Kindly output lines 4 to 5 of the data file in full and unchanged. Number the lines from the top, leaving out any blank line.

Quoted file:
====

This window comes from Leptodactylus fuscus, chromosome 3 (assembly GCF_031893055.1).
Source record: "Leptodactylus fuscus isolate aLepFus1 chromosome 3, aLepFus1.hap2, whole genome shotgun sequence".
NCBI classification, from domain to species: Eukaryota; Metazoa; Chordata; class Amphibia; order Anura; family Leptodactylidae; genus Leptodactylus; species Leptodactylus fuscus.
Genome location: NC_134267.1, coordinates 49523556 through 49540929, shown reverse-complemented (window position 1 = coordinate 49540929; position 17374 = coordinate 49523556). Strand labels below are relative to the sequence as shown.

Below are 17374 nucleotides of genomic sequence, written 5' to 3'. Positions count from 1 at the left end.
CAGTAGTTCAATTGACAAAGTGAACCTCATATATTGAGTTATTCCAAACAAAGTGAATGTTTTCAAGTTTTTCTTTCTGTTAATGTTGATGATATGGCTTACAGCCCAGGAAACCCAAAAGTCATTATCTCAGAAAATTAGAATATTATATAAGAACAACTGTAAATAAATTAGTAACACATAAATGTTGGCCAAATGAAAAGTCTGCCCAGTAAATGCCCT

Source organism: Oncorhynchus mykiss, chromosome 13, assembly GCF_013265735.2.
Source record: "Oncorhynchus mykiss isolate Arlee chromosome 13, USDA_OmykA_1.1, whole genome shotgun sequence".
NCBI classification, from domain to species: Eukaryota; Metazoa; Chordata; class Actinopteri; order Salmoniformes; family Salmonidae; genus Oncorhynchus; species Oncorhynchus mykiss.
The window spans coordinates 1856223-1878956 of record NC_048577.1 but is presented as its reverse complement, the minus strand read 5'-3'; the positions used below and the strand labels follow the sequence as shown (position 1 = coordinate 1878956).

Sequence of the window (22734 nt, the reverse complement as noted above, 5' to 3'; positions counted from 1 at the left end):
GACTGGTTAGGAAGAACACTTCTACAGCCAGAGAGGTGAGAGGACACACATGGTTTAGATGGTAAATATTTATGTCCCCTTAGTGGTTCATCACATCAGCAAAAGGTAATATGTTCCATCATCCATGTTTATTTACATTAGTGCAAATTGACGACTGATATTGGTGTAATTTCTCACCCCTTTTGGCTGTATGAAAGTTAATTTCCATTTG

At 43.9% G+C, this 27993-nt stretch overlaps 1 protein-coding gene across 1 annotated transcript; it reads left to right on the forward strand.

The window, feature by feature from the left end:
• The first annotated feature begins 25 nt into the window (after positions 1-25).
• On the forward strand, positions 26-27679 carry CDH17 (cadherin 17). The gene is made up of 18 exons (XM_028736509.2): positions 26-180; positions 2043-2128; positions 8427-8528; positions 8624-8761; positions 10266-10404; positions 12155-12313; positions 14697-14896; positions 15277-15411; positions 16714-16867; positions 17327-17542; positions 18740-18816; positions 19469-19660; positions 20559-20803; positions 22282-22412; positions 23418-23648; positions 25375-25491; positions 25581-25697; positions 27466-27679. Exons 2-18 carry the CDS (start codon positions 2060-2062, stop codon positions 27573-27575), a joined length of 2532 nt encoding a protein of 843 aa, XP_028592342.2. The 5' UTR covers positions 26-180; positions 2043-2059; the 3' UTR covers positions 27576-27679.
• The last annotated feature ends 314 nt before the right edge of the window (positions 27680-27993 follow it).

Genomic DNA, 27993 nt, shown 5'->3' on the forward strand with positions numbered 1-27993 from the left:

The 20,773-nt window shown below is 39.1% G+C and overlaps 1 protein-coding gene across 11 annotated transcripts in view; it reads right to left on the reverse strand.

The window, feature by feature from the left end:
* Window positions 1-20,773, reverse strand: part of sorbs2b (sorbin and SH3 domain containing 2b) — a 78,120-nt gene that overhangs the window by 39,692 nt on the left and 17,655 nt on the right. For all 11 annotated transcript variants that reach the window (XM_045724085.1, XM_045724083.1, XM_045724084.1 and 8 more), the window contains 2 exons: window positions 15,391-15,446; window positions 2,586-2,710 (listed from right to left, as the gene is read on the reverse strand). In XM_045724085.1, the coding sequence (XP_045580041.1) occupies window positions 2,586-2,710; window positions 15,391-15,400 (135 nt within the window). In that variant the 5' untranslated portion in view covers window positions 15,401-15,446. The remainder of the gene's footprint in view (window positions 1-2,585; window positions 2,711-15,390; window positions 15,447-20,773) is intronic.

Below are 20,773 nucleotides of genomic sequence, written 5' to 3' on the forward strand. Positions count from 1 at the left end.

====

Genome location: NC_134267.1, coordinates 49523556 through 49540929, shown reverse-complemented (window position 1 = coordinate 49540929; position 17374 = coordinate 49523556). Strand labels below are relative to the sequence as shown.

Below are 17374 nucleotides of genomic sequence, written 5' to 3'. Positions count from 1 at the left end.